Pigmentation Blog


Talking about pigmentation is such a broad subject and can be confusing with a lot of information surrounding the topic. In this article we will try and explain as much as we can to give you a better understanding. Let’s begin:

There are 2 different types of pigment categories:

Hyperpigmentation - a darkening of the skin caused by the overproduction of melanin.

Hypopigmentation -  loss of pigment, therefore lightening the skin. 

These can appear in small to large patches with various formations and even cover the whole body.

When treating pigmentation within the salon we are only able to treat hyperpigmentation and we can do that with various different methods which we will list for you later on. For now let's dig deep into hyperpigmentation and why it forms.

What is Melanin?

Melanin is the substance produced by our bodies that gives us our unique hair, eye and skin colour. Our skin produces more melanin when we are exposed to the sun in order to protect it, it absorbs the UV rays so as not to allow damage to our cells and the DNA within it, hence why we get tanned.

What are the causes of excess melanin production?

Before we list the causes we must look at the 2 different categories; extrinsic and intrinsic.

Intrinsic factors are beyond our control for example:

  • Genetics or a genetic predisposition. 
  • Hormonal fluctuations such as pregnancy and menopause. 
  • Certain oral and topical medications including supplements.
  • Skin Disorders.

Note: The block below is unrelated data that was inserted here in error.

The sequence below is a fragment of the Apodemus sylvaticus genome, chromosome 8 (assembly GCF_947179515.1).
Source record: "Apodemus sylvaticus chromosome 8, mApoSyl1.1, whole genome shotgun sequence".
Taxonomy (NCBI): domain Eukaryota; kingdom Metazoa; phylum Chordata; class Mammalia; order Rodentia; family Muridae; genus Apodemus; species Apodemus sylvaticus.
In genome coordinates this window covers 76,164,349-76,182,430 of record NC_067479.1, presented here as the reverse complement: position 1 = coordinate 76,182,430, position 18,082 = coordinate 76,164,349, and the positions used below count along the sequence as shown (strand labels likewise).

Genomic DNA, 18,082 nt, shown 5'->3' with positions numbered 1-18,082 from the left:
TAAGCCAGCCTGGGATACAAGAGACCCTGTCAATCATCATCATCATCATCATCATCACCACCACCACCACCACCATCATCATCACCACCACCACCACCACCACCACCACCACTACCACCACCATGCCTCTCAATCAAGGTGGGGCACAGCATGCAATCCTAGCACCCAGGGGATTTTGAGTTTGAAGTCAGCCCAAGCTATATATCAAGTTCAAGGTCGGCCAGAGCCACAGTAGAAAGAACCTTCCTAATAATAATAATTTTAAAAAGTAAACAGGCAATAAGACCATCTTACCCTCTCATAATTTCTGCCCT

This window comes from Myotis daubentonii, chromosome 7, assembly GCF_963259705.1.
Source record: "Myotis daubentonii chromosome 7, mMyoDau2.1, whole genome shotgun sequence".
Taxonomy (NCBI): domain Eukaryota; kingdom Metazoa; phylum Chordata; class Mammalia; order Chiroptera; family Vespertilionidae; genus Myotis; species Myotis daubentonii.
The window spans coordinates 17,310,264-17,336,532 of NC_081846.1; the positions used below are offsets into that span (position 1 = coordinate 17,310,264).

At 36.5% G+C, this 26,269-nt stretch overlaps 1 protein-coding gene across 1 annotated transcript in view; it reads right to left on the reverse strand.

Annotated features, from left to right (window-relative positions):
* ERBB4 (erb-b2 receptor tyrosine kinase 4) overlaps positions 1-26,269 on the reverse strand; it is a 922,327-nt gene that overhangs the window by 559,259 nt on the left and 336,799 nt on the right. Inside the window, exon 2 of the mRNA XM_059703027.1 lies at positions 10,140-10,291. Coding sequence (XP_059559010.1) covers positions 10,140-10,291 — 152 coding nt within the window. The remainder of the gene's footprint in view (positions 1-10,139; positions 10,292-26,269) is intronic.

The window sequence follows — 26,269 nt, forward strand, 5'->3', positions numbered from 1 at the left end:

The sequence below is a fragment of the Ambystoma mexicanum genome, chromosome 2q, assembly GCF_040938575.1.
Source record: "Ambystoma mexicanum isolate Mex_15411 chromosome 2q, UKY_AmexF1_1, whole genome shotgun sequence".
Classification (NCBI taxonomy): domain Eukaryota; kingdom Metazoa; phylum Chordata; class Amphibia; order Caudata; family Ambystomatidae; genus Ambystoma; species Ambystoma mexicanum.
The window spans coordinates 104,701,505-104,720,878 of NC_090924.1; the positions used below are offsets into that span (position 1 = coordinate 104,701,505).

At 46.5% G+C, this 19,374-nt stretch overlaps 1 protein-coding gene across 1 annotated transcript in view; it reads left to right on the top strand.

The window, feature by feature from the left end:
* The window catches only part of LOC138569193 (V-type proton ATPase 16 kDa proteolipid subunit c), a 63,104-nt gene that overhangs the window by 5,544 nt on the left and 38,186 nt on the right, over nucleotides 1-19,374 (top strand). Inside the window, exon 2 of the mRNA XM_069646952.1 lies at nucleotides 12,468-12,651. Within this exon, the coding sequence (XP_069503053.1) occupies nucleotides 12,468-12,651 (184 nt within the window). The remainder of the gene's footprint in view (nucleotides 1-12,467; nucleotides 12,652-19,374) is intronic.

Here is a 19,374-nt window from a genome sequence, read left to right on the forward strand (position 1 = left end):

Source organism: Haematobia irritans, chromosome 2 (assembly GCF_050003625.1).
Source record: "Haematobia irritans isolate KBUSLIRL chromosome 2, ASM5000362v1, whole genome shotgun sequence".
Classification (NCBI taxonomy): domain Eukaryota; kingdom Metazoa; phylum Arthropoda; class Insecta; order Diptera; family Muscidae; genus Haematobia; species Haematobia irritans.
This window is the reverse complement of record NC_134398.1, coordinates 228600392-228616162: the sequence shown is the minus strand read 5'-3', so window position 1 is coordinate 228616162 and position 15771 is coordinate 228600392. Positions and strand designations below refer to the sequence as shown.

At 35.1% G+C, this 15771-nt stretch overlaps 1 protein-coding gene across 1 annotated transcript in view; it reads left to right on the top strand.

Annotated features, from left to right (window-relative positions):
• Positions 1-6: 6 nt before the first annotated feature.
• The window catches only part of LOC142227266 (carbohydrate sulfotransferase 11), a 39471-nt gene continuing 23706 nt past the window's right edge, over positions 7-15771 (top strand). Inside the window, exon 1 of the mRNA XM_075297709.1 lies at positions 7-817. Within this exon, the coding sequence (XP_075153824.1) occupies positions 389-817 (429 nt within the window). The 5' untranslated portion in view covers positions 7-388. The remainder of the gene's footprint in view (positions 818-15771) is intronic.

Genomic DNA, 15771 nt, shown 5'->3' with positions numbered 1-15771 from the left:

• Medical conditions - autoimmune, problems with kidney or liver function, PCOS, Lyme disease etc.
  • Certain medical treatments such as chemotherapy and treatment for autoimmune. 

Extrinsic factors are within our control, meaning we can prevent the pigment from getting worse or even forming if we take the correct precautionary measures. Extrinsic factors include:

  • Over or prolonged exposure to the sun (UV).
  • Trauma; this could be an injury like sunburn, surgery or even acne.
  • Treatments or Surgical procedures.
  • Inappropriate or overuse of active products or even topical steroids.

Now if you are reading this you are either interested in pigmentation or you have a pigmentation condition yourself and are probably wondering what type of pigment you have. Pigmentation sits within various layers of our skin:

  1. Epidermal 
  2. Dermal
  3. Junctional (both)


Examples of this are freckles, post inflammatory pigmentation (caused by injury), sun and age spots.

This pigment sits very close to the skin surface making it quite bold and quite obvious. Most commonly found in lighter skin types and is normally brown in colour appearing as a spot or with an obvious border. It is usually caused by environmental factors such as over exposure to UV. That being said, freckles are pigment conditions that are both an extrinsic and intrinsic pigment being that they are both genetics and sun induced.


Examples of this are Melasma, Chloasma and post inflammatory hyperpigmentation.